Friday, December 23, 2011

An Interview w/ Muslim Blogger Asma T. Uddin - Founder

Tikkun Daily Blog » Blog Archive » An Interview with Muslim Blogger Asma T. Uddin

Asma T. Uddin is a contributor to Tikkun Daily, but she’s more widely known as the founder of Since 2009, has been fostering online dialogue on the highly emotional and difficult to define subject of gender roles in Islam. This online magazine-style blog “looks at the intersection of female and male sexuality and gender identity with society, politics, economics, and culture” and uses personal, individual narratives from contributors to do so.

Uddin is a Legal Fellow with the Institute for Social Policy and Understanding (ISPU) and an international law attorney with The Becket Fund for Religious Liberty, a non-profit, non-partisan, public interest law firm based in Washington, D.C. But it was her own experience growing up as an American Muslim, and her own evolution as a Muslim woman which inspired her to create an online space for free expression and intelligent debate which welcomes Muslims, non-Muslims, men and women to participate.

In a recent interview, I spoke with Uddin about the impetus for founding “In many ways, Altmuslimah is a playing out of a lot of internal issues and struggles–spiritually and otherwise–I experienced back when I was in college,” she told me.

Up until she went to college Uddin had had a warm and fuzzy view of religion. Growing up as a Muslim in Miami, Florida she was fascinated by comparative religion at a young age and engaged enthusiastically with people about Islam. But after arriving on campus she found a great deal of conflict between American-born Muslims and those who were from other cultures who had vastly different ideas about Islam and women’s roles in the community.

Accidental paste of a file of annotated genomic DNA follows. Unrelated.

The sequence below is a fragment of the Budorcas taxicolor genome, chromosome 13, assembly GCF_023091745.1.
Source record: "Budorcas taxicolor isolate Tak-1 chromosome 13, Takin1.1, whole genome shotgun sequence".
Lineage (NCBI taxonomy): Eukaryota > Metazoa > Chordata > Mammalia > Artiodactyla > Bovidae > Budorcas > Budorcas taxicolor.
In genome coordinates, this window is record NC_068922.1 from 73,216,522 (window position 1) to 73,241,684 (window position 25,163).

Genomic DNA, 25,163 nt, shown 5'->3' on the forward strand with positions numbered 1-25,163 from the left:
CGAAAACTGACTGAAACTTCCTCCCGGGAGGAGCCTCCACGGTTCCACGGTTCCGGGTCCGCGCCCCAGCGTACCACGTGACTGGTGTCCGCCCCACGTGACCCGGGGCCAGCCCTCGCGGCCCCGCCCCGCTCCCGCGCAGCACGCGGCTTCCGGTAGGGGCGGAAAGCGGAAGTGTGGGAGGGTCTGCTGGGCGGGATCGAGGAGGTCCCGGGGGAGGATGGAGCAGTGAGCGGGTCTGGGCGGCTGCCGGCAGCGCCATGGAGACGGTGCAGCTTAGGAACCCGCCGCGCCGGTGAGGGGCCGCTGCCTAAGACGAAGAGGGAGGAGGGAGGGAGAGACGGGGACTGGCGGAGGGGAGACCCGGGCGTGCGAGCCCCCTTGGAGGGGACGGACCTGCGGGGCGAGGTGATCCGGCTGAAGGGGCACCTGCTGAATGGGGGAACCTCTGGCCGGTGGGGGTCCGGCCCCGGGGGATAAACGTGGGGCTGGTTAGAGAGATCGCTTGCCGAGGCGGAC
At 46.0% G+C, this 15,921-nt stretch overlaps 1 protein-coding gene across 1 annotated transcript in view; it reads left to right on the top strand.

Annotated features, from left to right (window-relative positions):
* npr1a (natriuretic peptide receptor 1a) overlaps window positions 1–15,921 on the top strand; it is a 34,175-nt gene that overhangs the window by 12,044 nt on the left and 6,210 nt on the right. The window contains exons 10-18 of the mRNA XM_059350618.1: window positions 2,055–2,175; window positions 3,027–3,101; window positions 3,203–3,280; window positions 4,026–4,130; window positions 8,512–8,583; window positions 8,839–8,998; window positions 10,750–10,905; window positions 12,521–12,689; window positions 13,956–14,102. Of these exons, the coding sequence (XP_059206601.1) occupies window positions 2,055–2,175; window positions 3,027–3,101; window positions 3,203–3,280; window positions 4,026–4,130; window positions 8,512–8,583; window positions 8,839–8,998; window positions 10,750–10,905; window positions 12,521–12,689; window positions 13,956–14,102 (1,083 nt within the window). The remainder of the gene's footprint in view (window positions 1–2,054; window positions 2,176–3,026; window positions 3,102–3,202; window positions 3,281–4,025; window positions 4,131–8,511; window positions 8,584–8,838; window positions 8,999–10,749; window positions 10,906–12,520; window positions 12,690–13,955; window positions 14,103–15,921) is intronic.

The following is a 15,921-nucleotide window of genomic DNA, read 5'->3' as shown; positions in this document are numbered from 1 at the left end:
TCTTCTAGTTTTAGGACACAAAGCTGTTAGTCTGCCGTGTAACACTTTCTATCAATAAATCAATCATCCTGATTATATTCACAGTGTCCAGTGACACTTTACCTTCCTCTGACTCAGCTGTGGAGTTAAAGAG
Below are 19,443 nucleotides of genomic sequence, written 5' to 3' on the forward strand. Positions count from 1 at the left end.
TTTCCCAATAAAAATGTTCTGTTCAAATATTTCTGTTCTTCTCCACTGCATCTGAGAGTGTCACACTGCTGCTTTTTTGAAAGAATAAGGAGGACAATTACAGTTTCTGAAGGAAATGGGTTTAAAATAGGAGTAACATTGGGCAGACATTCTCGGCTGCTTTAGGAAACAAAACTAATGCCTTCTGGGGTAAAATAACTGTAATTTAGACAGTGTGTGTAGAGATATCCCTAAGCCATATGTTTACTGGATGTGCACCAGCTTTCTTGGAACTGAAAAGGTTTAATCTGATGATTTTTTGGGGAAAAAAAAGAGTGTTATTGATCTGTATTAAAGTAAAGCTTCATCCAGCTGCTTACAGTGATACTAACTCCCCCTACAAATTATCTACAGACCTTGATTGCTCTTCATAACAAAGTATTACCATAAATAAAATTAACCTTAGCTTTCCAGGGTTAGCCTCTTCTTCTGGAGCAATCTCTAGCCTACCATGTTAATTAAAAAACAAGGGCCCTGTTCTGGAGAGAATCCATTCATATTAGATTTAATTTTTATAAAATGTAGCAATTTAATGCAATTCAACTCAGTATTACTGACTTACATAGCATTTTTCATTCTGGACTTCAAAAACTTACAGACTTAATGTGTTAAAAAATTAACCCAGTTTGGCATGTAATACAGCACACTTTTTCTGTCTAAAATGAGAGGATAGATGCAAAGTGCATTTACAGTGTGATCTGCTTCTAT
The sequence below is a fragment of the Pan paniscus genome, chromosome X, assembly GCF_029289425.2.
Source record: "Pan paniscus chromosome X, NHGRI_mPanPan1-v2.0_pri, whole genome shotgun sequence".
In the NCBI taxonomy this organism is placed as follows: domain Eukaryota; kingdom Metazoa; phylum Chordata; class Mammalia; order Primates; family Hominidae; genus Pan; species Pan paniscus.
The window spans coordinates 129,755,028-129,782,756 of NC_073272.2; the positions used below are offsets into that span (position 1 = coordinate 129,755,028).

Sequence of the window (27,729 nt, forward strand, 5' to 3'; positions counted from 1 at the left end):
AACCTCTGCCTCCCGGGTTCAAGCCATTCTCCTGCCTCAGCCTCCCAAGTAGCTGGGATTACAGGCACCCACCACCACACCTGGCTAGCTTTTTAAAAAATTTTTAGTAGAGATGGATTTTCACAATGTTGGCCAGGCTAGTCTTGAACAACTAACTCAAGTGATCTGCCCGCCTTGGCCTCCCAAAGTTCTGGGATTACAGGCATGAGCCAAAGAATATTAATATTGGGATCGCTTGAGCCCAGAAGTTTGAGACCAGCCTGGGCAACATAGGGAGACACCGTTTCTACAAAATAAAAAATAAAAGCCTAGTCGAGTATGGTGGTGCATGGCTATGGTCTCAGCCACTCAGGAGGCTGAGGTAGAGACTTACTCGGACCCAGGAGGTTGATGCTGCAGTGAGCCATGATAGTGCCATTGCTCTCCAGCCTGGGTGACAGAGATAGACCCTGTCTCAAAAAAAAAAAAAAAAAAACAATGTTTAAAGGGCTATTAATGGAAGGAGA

“To them women should always be covered, they shouldn’t have a part in leadership positions, they shouldn’t be head of the MSA–and if they were they should definitely be wearing hijab. It was just scandalous to them that we had a non-hijab wearing female president, or that we had co-ed meetings where everyone was able to speak freely and together. So that was my first introduction to the idea that there were really different interpretations and that not all of them are peachy-keen.”

Throughout college and law school Uddin went on to struggle with trying to find her place in Islam as a woman, seeking to define her own role in the community. During her self-proclaimed “Gender in Islam Crisis” Uddin suffered from guilt and fear, feeling alone through the entire process. She went through the proverbial fire, even going so far as to question her faith but finally came to terms with her interior conflict. “It occurred to me that our natural disposition is one of equality and equal dignity and there’s no way a God could have created me to be less than men…to be subservient to anyone.”

After college she started a discussion group related specifically to gender issues in Islam. The group confirmed for Uddin that she was not alone in her journey to self-discovery, and it became the inspiration for her founding the community.

Unlike many other Muslim sites devoted to gender studies in Islam, is not about religious legal rulings. Rather, it’s about the individual experiences, struggles and triumphs that women (and men) go through as they identify themselves within Islam. “While it’s easy to write a blog about the ‘Ideal Muslimah’, the ideal doesn’t exist in reality. It’s just so much more internally complex than some caricature that you can draw through your writing and that complexity of being can teach us so much,” Uddin told me.

She went on, “What makes very special is that it’s the playing out of a very organic process.” Rather than creating strict editorial guidelines and attempting to control individual expression, Uddin invites contributing writers come from all over the country to cover a wide range of issues and topics on their terms. The feedback has been phenomenal. Muslim readers have written in to tell Uddin and her editorial staff how much they see of themselves.

Non-Muslim readers have also expressed their appreciation for Uddin’s vision. is now a featured blog at the Washington Post, and Uddin has announced future sister sites will include and “When it comes to issues of gender and sexuality, many people of faith [from all religions] are going through the same thing,” Uddin declared. Indeed.